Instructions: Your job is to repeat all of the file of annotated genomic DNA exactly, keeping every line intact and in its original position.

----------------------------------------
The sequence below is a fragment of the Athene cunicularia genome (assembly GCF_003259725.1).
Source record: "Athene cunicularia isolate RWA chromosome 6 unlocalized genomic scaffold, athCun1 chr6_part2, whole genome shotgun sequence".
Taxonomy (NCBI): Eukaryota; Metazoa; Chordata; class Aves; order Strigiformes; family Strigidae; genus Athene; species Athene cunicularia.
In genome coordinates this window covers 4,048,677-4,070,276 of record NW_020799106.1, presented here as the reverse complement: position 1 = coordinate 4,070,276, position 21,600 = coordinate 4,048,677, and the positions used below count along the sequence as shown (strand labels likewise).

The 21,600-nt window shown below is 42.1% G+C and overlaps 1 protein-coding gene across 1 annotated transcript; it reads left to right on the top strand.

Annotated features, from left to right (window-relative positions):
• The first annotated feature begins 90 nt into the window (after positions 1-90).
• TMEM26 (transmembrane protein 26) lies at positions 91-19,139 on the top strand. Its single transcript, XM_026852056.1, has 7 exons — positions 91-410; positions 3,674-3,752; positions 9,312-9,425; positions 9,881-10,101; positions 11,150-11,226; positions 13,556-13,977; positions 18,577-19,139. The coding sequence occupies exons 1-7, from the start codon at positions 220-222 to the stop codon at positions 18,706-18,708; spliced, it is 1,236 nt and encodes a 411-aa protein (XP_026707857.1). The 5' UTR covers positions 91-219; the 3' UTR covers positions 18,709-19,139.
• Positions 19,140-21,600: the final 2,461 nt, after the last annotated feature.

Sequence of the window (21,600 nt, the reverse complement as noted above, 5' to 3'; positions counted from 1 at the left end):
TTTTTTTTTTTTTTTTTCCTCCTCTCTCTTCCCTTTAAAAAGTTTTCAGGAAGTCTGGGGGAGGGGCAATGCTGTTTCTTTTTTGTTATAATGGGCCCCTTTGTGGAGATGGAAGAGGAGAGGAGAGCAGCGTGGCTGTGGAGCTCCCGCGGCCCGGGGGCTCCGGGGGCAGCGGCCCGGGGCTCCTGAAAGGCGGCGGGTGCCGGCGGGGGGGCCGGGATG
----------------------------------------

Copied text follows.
The sequence below is a fragment of the Athene cunicularia genome (assembly GCF_003259725.1).
Source record: "Athene cunicularia isolate RWA chromosome 6 unlocalized genomic scaffold, athCun1 chr6_part2, whole genome shotgun sequence".
Taxonomy (NCBI): Eukaryota; Metazoa; Chordata; class Aves; order Strigiformes; family Strigidae; genus Athene; species Athene cunicularia.
In genome coordinates this window covers 4,048,677-4,070,276 of record NW_020799106.1, presented here as the reverse complement: position 1 = coordinate 4,070,276, position 21,600 = coordinate 4,048,677, and the positions used below count along the sequence as shown (strand labels likewise).

The 21,600-nt window shown below is 42.1% G+C and overlaps 1 protein-coding gene across 1 annotated transcript; it reads left to right on the top strand.

Annotated features, from left to right (window-relative positions):
• The first annotated feature begins 90 nt into the window (after positions 1-90).
• TMEM26 (transmembrane protein 26) lies at positions 91-19,139 on the top strand. Its single transcript, XM_026852056.1, has 7 exons — positions 91-410; positions 3,674-3,752; positions 9,312-9,425; positions 9,881-10,101; positions 11,150-11,226; positions 13,556-13,977; positions 18,577-19,139. The coding sequence occupies exons 1-7, from the start codon at positions 220-222 to the stop codon at positions 18,706-18,708; spliced, it is 1,236 nt and encodes a 411-aa protein (XP_026707857.1). The 5' UTR covers positions 91-219; the 3' UTR covers positions 18,709-19,139.
• Positions 19,140-21,600: the final 2,461 nt, after the last annotated feature.

Sequence of the window (21,600 nt, the reverse complement as noted above, 5' to 3'; positions counted from 1 at the left end):
TTTTTTTTTTTTTTTTTCCTCCTCTCTCTTCCCTTTAAAAAGTTTTCAGGAAGTCTGGGGGAGGGGCAATGCTGTTTCTTTTTTGTTATAATGGGCCCCTTTGTGGAGATGGAAGAGGAGAGGAGAGCAGCGTGGCTGTGGAGCTCCCGCGGCCCGGGGGCTCCGGGGGCAGCGGCCCGGGGCTCCTGAAAGGCGGCGGGTGCCGGCGGGGGGGCCGGGATG